By the way, i never hear near as much complaining about the neck being too thin on MIM classic series models, yet i just mic'd my MIM 60s and my CV60s and here is what i got. Note that these are for RELATIVE comparison only, as i used a strap button from the parts drawer on the fingerboard since there are strings on them. So the measurements include that height of that button. But for comparison you will see the MIM is thinner at the 1st fret and thicker t the 12th, both to a degree so small you couldn't possibly feel it. I measured in the middle between the nut and 1st fret and the 12th between the 11th and 12th. Talking the thickness of maybe 1 to 3 sheets of paper i imagine.

    1st fret, MIM 1.15, CV 1.16
    12th fret MIM 1.21, CV 1.20

    Didn't bother measuring my CV 50s tele since i have nothing to compare it to, but the classic 50s MIM i had was definately thicker, but the classic 60s MIM was probably thinner, definitely no thicker. So i really don't see the CV line as being really thin aside from the ridiculously thin CVC 60s as i mentioned above. I've had thinner USA stuff too like the deluxe strat i had about 10 years ago. It seemed thinned than my current CVs. Maybe it wasn't, but it sure felt that way to me and wasn't near as comfortable.
     
  17. leftfoot1381

    leftfoot1381 TDPRI Member

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    The neck on my classic vibe custom is definitely thinner than my Nashville deluxe tele. But I don’t think it is uncomfortable to play. Besides the neck being on the thin side it feels great. No fret sprout, edges are nice and rolled and it feels super slick. And I am pleasantly surprised at how it sounds. The body is a bit thinner than my Nashville deluxe tho, but that isn’t necessarily a bad thing.
     
  18. G.Rotten

    G.Rotten Tele-Holic

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    Why is this even a thread? Squiers for the most part right from the early 80's have equaled smaller necks. Initially they were meant to stay in an area where the average buyer would want a smaller neck. Then they were geared towards newer players (kids) & now for everyone who also ended up really liking those guitars.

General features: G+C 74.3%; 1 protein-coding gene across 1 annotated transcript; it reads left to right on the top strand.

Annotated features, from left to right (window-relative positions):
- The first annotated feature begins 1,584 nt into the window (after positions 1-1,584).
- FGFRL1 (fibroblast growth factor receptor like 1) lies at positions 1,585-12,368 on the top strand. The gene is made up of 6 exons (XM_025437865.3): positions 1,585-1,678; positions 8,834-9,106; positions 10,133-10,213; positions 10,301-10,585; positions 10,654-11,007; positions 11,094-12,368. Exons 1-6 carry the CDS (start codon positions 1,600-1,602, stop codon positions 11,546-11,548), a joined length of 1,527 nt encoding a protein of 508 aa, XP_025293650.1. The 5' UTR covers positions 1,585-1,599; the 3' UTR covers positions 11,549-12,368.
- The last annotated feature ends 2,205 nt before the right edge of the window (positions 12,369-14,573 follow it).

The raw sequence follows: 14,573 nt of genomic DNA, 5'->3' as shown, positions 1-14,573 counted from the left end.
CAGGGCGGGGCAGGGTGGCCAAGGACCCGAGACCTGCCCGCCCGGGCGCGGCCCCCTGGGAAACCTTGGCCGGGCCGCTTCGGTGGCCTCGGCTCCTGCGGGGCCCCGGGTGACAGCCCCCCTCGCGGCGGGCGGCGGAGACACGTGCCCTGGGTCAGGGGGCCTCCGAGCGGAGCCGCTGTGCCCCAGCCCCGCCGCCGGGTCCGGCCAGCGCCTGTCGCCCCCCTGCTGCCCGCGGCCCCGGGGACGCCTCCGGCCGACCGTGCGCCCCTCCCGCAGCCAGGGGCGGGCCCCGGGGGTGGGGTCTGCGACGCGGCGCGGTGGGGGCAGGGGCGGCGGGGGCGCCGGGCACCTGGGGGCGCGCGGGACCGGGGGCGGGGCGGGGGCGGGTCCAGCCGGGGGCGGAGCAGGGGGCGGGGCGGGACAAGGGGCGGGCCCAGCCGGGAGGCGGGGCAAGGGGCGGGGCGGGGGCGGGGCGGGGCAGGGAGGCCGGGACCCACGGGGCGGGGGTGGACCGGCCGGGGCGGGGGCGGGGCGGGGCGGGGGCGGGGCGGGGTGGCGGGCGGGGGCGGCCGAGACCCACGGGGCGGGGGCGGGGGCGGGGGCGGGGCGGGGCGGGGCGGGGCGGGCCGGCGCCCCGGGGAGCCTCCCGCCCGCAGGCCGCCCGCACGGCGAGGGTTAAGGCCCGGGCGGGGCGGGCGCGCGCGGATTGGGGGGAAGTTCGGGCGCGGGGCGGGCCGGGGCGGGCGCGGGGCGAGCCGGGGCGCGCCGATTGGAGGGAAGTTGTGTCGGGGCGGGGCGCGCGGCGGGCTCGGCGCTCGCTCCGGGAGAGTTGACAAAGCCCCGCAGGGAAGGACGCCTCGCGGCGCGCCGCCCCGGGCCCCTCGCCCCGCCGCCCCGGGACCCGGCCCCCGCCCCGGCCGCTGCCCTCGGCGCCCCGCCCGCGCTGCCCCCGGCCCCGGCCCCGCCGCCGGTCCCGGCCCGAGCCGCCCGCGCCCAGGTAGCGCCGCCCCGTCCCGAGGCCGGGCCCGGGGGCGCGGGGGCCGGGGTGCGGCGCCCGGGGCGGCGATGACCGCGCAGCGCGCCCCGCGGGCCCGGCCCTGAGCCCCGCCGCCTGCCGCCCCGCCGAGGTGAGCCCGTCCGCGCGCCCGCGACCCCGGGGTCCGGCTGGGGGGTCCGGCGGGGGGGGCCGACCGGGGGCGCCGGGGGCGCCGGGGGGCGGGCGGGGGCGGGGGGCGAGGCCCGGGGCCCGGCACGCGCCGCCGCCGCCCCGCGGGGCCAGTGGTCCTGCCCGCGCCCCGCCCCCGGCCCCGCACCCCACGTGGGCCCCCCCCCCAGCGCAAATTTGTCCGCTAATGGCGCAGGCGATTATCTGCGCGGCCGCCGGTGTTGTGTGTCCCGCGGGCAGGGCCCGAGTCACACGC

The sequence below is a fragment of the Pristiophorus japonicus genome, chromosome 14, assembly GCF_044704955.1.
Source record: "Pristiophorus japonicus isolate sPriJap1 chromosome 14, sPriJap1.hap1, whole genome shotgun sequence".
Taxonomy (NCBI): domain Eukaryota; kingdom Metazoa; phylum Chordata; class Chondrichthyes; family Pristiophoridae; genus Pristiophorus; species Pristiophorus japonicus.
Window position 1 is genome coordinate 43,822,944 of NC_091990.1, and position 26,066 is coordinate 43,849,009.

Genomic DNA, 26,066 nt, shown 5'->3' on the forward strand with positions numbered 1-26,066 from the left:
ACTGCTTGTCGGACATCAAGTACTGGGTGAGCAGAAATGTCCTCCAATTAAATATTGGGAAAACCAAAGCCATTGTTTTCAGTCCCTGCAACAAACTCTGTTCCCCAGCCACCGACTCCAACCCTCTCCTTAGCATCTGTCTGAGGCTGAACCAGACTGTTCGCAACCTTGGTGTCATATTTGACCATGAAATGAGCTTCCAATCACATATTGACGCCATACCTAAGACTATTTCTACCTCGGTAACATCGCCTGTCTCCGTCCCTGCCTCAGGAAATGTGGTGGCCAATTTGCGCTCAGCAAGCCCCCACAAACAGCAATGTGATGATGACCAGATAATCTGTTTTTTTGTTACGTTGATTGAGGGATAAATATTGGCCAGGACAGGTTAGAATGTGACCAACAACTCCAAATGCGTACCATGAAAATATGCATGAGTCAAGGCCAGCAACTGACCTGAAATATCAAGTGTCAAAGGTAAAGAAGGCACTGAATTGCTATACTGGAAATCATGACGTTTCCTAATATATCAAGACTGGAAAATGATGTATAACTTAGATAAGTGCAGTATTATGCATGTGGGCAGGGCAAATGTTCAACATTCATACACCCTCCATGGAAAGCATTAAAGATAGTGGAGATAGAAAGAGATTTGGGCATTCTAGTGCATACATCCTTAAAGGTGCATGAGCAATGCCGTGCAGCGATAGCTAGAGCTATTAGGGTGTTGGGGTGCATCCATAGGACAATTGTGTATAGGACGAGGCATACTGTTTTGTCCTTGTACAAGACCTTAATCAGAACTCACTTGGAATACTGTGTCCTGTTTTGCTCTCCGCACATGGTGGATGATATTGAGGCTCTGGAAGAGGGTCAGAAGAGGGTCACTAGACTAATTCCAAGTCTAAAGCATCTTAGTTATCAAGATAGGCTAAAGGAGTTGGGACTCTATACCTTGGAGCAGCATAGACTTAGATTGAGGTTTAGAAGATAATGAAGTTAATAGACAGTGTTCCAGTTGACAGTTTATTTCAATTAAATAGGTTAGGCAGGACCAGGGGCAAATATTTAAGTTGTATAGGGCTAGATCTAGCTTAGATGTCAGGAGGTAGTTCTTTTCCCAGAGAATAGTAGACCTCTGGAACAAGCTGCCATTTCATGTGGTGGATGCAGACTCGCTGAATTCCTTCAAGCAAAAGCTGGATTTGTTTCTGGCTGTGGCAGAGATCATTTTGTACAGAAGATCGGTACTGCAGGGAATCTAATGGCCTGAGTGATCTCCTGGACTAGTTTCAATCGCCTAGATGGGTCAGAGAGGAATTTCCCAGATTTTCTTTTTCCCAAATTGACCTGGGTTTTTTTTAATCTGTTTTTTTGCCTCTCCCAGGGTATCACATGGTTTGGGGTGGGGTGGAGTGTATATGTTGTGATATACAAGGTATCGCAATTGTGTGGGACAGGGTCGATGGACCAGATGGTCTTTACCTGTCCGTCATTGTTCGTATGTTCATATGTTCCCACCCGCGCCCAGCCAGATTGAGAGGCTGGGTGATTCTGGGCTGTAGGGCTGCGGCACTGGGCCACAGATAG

If you don't like small necks you don't like Squier necks.

    20190619_164149.jpg
    20190619_164514.jpg
    1984 MIJ Squier 50's reissue.

    I can measure a 90's Squier Jagmaster, an early 2000's Squier Standard & a 2012 CV but I already know that every one of them has a small-ish neck.

    The 60's CV is the only one with the same width as my MIJ Fender 62 reissue (but possibly a touch thicker & with taller frets).

    Complaining that a Squier has a thin neck is like complaining that a Gibson Les Paul has a set neck. It's what they do. If you like it you like it, if you don't you don't.
     
    Last edited: Jun 19, 2019
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  19. G.Rotten

    G.Rotten Tele-Holic

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    You've certainly missed the point of the Classic Vibe. You're aware they have a 9.5 radius & taller frets right? They were never going for a Vintage feel. They were going for something that sounded & looked Vintage-ish but with a more modern feel. However, in the case of the 60's Tele & 60's Strat thinner happens to be "vintage correct". I know that stament depends on specifically which 60's years we're talking about I'm talking about the years with the thin necks of course.

    I also assume it would possibly cost a tiny bit more (parts & labor) to put a truss Rod adjustment in the headstock as now there is a plug with a hole vs a solid plug or no plug in a 60's Strat or Tele. That's a convenience for us call on their part & not a cost cutting measure.
     
  20. jshape

    jshape TDPRI Member

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    And you've certainly missed the point of the post - I'm just trying to find out from some of those with firsthand experience if all the necks across all CV models and years are all thin. From what I can gather from the posts, it sounds like the maple neck 50s-style CVs tend to be a little thicker. I didn't know I'd be fortunate enough to hear from an expert on the original CV designers' objectives and what they were going for. Thanks for your insights!